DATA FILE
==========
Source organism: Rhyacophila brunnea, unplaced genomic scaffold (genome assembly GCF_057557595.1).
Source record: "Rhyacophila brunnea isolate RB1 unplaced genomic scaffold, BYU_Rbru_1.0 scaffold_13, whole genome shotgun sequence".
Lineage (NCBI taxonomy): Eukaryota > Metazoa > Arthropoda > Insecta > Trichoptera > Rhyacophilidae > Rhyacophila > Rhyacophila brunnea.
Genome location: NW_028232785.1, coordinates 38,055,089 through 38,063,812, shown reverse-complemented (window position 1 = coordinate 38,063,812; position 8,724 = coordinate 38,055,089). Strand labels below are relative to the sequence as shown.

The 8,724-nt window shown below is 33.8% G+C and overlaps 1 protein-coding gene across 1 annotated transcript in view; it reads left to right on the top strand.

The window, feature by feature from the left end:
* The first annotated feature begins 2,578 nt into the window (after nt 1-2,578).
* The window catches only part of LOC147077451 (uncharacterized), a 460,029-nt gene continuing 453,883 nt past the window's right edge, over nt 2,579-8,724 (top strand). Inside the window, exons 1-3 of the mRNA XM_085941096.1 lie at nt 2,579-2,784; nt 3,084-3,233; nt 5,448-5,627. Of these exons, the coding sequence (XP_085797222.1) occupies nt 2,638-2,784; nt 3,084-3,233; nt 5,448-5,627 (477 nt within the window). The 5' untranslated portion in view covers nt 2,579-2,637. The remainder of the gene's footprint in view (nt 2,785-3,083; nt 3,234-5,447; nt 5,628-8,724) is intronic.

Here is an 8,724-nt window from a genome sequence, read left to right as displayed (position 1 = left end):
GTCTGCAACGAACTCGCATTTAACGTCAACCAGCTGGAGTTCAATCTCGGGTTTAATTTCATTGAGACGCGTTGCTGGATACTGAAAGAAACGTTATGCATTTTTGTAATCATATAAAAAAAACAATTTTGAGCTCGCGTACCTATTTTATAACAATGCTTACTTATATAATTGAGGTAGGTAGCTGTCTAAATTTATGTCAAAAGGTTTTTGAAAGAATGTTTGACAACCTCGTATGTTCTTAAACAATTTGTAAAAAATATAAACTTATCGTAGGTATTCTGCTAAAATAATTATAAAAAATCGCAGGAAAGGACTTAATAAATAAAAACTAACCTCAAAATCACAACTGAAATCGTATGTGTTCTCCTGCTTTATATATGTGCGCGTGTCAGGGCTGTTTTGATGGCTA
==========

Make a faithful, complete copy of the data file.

Source organism: Rhyacophila brunnea, unplaced genomic scaffold (genome assembly GCF_057557595.1).
Source record: "Rhyacophila brunnea isolate RB1 unplaced genomic scaffold, BYU_Rbru_1.0 scaffold_13, whole genome shotgun sequence".
Lineage (NCBI taxonomy): Eukaryota > Metazoa > Arthropoda > Insecta > Trichoptera > Rhyacophilidae > Rhyacophila > Rhyacophila brunnea.
Genome location: NW_028232785.1, coordinates 38,055,089 through 38,063,812, shown reverse-complemented (window position 1 = coordinate 38,063,812; position 8,724 = coordinate 38,055,089). Strand labels below are relative to the sequence as shown.

The 8,724-nt window shown below is 33.8% G+C and overlaps 1 protein-coding gene across 1 annotated transcript in view; it reads left to right on the top strand.

The window, feature by feature from the left end:
* The first annotated feature begins 2,578 nt into the window (after nt 1-2,578).
* The window catches only part of LOC147077451 (uncharacterized), a 460,029-nt gene continuing 453,883 nt past the window's right edge, over nt 2,579-8,724 (top strand). Inside the window, exons 1-3 of the mRNA XM_085941096.1 lie at nt 2,579-2,784; nt 3,084-3,233; nt 5,448-5,627. Of these exons, the coding sequence (XP_085797222.1) occupies nt 2,638-2,784; nt 3,084-3,233; nt 5,448-5,627 (477 nt within the window). The 5' untranslated portion in view covers nt 2,579-2,637. The remainder of the gene's footprint in view (nt 2,785-3,083; nt 3,234-5,447; nt 5,628-8,724) is intronic.

Here is an 8,724-nt window from a genome sequence, read left to right as displayed (position 1 = left end):
GTCTGCAACGAACTCGCATTTAACGTCAACCAGCTGGAGTTCAATCTCGGGTTTAATTTCATTGAGACGCGTTGCTGGATACTGAAAGAAACGTTATGCATTTTTGTAATCATATAAAAAAAACAATTTTGAGCTCGCGTACCTATTTTATAACAATGCTTACTTATATAATTGAGGTAGGTAGCTGTCTAAATTTATGTCAAAAGGTTTTTGAAAGAATGTTTGACAACCTCGTATGTTCTTAAACAATTTGTAAAAAATATAAACTTATCGTAGGTATTCTGCTAAAATAATTATAAAAAATCGCAGGAAAGGACTTAATAAATAAAAACTAACCTCAAAATCACAACTGAAATCGTATGTGTTCTCCTGCTTTATATATGTGCGCGTGTCAGGGCTGTTTTGATGGCTA